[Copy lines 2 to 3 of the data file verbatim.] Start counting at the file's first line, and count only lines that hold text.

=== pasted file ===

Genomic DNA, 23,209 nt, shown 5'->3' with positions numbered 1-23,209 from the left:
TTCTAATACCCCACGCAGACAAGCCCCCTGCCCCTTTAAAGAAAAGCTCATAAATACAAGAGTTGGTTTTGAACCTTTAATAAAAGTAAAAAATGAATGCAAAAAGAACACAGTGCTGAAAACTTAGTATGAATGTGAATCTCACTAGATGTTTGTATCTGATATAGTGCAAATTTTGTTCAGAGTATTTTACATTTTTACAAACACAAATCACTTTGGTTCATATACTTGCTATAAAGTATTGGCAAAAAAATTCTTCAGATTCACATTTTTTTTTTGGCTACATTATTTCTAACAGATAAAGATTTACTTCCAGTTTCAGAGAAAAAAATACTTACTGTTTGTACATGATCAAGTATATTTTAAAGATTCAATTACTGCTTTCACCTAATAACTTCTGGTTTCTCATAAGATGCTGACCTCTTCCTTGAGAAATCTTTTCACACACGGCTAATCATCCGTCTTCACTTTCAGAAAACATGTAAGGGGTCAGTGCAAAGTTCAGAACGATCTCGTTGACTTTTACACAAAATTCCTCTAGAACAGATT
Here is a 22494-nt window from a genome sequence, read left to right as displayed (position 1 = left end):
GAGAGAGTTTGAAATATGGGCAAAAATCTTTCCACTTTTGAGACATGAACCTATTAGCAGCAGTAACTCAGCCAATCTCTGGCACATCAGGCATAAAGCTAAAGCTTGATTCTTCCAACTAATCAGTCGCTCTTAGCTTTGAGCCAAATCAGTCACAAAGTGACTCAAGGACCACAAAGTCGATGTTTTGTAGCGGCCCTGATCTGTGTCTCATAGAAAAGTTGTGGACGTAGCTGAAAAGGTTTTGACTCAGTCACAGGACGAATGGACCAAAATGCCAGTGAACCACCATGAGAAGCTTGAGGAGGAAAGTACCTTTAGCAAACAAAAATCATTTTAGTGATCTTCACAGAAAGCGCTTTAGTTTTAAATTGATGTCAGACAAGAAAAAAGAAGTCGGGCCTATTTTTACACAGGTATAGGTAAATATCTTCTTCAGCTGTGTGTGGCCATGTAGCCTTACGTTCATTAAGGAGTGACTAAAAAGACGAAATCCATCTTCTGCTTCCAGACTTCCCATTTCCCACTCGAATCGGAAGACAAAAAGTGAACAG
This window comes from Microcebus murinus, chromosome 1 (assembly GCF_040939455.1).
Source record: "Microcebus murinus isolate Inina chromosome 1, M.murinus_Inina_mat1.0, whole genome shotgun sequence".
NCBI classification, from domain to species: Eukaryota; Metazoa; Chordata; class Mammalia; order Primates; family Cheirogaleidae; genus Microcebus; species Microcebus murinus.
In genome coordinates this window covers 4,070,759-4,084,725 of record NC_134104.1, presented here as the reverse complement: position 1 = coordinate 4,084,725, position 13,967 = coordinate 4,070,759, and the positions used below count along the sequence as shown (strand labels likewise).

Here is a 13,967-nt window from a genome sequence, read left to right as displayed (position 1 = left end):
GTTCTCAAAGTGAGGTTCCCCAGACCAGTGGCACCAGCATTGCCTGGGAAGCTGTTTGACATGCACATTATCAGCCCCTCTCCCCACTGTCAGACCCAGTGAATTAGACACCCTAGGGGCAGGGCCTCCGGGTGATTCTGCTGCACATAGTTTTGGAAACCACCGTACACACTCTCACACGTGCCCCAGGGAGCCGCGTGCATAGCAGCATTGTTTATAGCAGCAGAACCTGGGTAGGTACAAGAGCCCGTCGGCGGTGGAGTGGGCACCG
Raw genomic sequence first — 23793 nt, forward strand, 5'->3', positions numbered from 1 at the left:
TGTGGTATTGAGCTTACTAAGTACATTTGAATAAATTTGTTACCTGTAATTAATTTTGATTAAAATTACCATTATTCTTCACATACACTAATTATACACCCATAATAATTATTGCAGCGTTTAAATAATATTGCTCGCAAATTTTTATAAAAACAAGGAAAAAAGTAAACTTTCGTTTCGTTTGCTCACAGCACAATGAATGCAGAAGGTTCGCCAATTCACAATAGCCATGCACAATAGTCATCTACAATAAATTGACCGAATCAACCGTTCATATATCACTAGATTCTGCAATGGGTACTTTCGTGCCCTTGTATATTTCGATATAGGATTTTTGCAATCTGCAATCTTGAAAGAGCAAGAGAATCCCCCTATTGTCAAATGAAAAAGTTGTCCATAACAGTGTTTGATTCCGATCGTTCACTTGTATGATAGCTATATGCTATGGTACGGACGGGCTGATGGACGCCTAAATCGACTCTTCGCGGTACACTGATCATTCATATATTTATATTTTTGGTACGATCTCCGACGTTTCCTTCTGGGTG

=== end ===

TTCTAATACCCCACGCAGACAAGCCCCCTGCCCCTTTAAAGAAAAGCTCATAAATACAAGAGTTGGTTTTGAACCTTTAATAAAAGTAAAAAATGAATGCAAAAAGAACACAGTGCTGAAAACTTAGTATGAATGTGAATCTCACTAGATGTTTGTATCTGATATAGTGCAAATTTTGTTCAGAGTATTTTACATTTTTACAAACACAAATCACTTTGGTTCATATACTTGCTATAAAGTATTGGCAAAAAAATTCTTCAGATTCACATTTTTTTTTTGGCTACATTATTTCTAACAGATAAAGATTTACTTCCAGTTTCAGAGAAAAAAATACTTACTGTTTGTACATGATCAAGTATATTTTAAAGATTCAATTACTGCTTTCACCTAATAACTTCTGGTTTCTCATAAGATGCTGACCTCTTCCTTGAGAAATCTTTTCACACACGGCTAATCATCCGTCTTCACTTTCAGAAAACATGTAAGGGGTCAGTGCAAAGTTCAGAACGATCTCGTTGACTTTTACACAAAATTCCTCTAGAACAGATT
Here is a 22494-nt window from a genome sequence, read left to right as displayed (position 1 = left end):